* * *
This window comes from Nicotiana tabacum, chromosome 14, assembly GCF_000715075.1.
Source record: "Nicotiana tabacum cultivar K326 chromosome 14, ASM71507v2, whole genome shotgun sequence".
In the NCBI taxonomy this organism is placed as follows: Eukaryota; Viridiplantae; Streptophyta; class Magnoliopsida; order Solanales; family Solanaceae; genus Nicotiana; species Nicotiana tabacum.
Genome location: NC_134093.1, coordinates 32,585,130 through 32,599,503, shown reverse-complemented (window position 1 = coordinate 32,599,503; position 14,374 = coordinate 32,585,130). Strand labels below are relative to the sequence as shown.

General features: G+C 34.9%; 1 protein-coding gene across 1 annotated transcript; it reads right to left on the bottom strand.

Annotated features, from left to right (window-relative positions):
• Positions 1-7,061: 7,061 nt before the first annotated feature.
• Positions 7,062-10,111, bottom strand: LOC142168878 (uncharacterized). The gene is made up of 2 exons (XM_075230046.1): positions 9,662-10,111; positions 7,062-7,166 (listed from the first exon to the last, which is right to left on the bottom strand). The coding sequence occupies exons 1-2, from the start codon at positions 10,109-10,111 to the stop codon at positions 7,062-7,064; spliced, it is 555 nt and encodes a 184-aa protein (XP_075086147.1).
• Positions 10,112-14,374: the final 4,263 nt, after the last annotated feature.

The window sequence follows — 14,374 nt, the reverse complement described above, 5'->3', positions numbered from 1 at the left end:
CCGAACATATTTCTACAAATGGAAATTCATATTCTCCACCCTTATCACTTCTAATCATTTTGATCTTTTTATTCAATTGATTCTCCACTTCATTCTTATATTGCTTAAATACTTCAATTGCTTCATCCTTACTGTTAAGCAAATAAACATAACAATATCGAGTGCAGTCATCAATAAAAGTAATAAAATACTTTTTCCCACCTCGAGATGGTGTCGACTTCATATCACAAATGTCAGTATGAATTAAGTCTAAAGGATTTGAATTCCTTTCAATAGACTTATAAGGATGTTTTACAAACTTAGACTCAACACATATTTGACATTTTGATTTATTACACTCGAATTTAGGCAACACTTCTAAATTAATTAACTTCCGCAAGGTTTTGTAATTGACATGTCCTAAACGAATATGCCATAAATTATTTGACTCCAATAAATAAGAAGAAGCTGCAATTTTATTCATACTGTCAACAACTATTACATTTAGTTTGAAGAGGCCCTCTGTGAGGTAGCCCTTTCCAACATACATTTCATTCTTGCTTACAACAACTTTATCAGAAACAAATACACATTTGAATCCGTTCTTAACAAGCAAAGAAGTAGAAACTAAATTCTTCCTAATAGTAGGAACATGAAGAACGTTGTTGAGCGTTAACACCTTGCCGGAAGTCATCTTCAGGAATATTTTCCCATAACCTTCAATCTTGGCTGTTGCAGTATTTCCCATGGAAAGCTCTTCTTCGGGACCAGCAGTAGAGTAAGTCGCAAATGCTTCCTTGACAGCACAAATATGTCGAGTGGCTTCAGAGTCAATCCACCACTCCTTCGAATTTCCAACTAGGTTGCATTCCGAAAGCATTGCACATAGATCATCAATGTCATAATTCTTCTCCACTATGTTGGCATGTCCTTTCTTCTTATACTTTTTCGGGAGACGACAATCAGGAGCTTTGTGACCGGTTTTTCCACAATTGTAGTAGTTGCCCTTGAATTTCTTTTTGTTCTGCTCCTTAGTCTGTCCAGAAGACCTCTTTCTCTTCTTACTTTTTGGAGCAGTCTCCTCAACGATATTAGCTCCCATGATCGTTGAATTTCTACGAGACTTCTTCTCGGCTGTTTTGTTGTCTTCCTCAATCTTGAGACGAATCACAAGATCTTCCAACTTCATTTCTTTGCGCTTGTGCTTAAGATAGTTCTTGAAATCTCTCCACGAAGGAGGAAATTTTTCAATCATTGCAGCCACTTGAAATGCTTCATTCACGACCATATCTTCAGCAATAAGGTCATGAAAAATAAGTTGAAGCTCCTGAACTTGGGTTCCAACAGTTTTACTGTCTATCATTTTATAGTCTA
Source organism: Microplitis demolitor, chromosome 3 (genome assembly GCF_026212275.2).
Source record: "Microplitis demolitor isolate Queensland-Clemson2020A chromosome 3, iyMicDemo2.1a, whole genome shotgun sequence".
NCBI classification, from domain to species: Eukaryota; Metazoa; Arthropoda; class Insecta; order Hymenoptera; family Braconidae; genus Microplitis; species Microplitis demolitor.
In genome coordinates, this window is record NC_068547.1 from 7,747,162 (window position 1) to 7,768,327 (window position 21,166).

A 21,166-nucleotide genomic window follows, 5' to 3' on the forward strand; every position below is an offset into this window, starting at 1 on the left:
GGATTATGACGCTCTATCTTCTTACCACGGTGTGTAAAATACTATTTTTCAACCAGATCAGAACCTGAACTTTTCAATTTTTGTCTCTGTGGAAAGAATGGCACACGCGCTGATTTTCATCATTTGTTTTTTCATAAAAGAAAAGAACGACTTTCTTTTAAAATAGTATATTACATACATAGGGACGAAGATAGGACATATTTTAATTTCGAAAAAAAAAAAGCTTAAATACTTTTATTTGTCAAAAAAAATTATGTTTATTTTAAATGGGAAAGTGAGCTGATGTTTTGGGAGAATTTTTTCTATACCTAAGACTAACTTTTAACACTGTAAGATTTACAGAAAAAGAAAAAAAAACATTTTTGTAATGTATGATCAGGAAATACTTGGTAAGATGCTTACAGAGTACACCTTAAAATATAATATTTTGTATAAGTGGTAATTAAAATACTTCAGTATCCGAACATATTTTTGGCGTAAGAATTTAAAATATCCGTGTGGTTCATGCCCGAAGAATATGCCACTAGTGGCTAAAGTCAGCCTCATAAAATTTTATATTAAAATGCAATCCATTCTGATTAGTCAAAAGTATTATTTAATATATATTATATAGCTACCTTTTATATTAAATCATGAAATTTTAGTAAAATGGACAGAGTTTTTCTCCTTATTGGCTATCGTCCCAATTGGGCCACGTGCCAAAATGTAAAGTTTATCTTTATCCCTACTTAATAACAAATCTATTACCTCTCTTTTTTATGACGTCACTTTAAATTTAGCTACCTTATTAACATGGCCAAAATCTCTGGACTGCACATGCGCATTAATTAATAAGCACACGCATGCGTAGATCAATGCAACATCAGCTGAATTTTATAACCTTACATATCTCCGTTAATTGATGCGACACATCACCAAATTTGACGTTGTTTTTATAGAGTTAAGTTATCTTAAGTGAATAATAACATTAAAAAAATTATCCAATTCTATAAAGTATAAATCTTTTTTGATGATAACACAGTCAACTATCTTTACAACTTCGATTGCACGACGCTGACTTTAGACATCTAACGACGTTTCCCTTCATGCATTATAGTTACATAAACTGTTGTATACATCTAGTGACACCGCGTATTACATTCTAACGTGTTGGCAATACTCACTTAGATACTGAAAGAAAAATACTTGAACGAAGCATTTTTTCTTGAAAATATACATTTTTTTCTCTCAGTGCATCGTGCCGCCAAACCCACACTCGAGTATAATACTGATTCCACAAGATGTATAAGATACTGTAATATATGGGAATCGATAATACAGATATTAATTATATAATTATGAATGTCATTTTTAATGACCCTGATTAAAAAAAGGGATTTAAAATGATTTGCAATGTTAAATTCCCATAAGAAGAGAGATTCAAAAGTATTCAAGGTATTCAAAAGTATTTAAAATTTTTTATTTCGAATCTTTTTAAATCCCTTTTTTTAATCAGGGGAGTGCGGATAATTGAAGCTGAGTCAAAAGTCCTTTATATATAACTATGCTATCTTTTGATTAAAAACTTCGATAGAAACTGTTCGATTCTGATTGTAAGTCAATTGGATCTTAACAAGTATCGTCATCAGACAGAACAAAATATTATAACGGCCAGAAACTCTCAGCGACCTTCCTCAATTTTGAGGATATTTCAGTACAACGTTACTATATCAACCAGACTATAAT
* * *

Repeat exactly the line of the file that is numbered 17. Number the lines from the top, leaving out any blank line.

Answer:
GGATTATGACGCTCTATCTTCTTACCACGGTGTGTAAAATACTATTTTTCAACCAGATCAGAACCTGAACTTTTCAATTTTTGTCTCTGTGGAAAGAATGGCACACGCGCTGATTTTCATCATTTGTTTTTTCATAAAAGAAAAGAACGACTTTCTTTTAAAATAGTATATTACATACATAGGGACGAAGATAGGACATATTTTAATTTCGAAAAAAAAAAAGCTTAAATACTTTTATTTGTCAAAAAAAATTATGTTTATTTTAAATGGGAAAGTGAGCTGATGTTTTGGGAGAATTTTTTCTATACCTAAGACTAACTTTTAACACTGTAAGATTTACAGAAAAAGAAAAAAAAACATTTTTGTAATGTATGATCAGGAAATACTTGGTAAGATGCTTACAGAGTACACCTTAAAATATAATATTTTGTATAAGTGGTAATTAAAATACTTCAGTATCCGAACATATTTTTGGCGTAAGAATTTAAAATATCCGTGTGGTTCATGCCCGAAGAATATGCCACTAGTGGCTAAAGTCAGCCTCATAAAATTTTATATTAAAATGCAATCCATTCTGATTAGTCAAAAGTATTATTTAATATATATTATATAGCTACCTTTTATATTAAATCATGAAATTTTAGTAAAATGGACAGAGTTTTTCTCCTTATTGGCTATCGTCCCAATTGGGCCACGTGCCAAAATGTAAAGTTTATCTTTATCCCTACTTAATAACAAATCTATTACCTCTCTTTTTTATGACGTCACTTTAAATTTAGCTACCTTATTAACATGGCCAAAATCTCTGGACTGCACATGCGCATTAATTAATAAGCACACGCATGCGTAGATCAATGCAACATCAGCTGAATTTTATAACCTTACATATCTCCGTTAATTGATGCGACACATCACCAAATTTGACGTTGTTTTTATAGAGTTAAGTTATCTTAAGTGAATAATAACATTAAAAAAATTATCCAATTCTATAAAGTATAAATCTTTTTTGATGATAACACAGTCAACTATCTTTACAACTTCGATTGCACGACGCTGACTTTAGACATCTAACGACGTTTCCCTTCATGCATTATAGTTACATAAACTGTTGTATACATCTAGTGACACCGCGTATTACATTCTAACGTGTTGGCAATACTCACTTAGATACTGAAAGAAAAATACTTGAACGAAGCATTTTTTCTTGAAAATATACATTTTTTTCTCTCAGTGCATCGTGCCGCCAAACCCACACTCGAGTATAATACTGATTCCACAAGATGTATAAGATACTGTAATATATGGGAATCGATAATACAGATATTAATTATATAATTATGAATGTCATTTTTAATGACCCTGATTAAAAAAAGGGATTTAAAATGATTTGCAATGTTAAATTCCCATAAGAAGAGAGATTCAAAAGTATTCAAGGTATTCAAAAGTATTTAAAATTTTTTATTTCGAATCTTTTTAAATCCCTTTTTTTAATCAGGGGAGTGCGGATAATTGAAGCTGAGTCAAAAGTCCTTTATATATAACTATGCTATCTTTTGATTAAAAACTTCGATAGAAACTGTTCGATTCTGATTGTAAGTCAATTGGATCTTAACAAGTATCGTCATCAGACAGAACAAAATATTATAACGGCCAGAAACTCTCAGCGACCTTCCTCAATTTTGAGGATATTTCAGTACAACGTTACTATATCAACCAGACTATAAT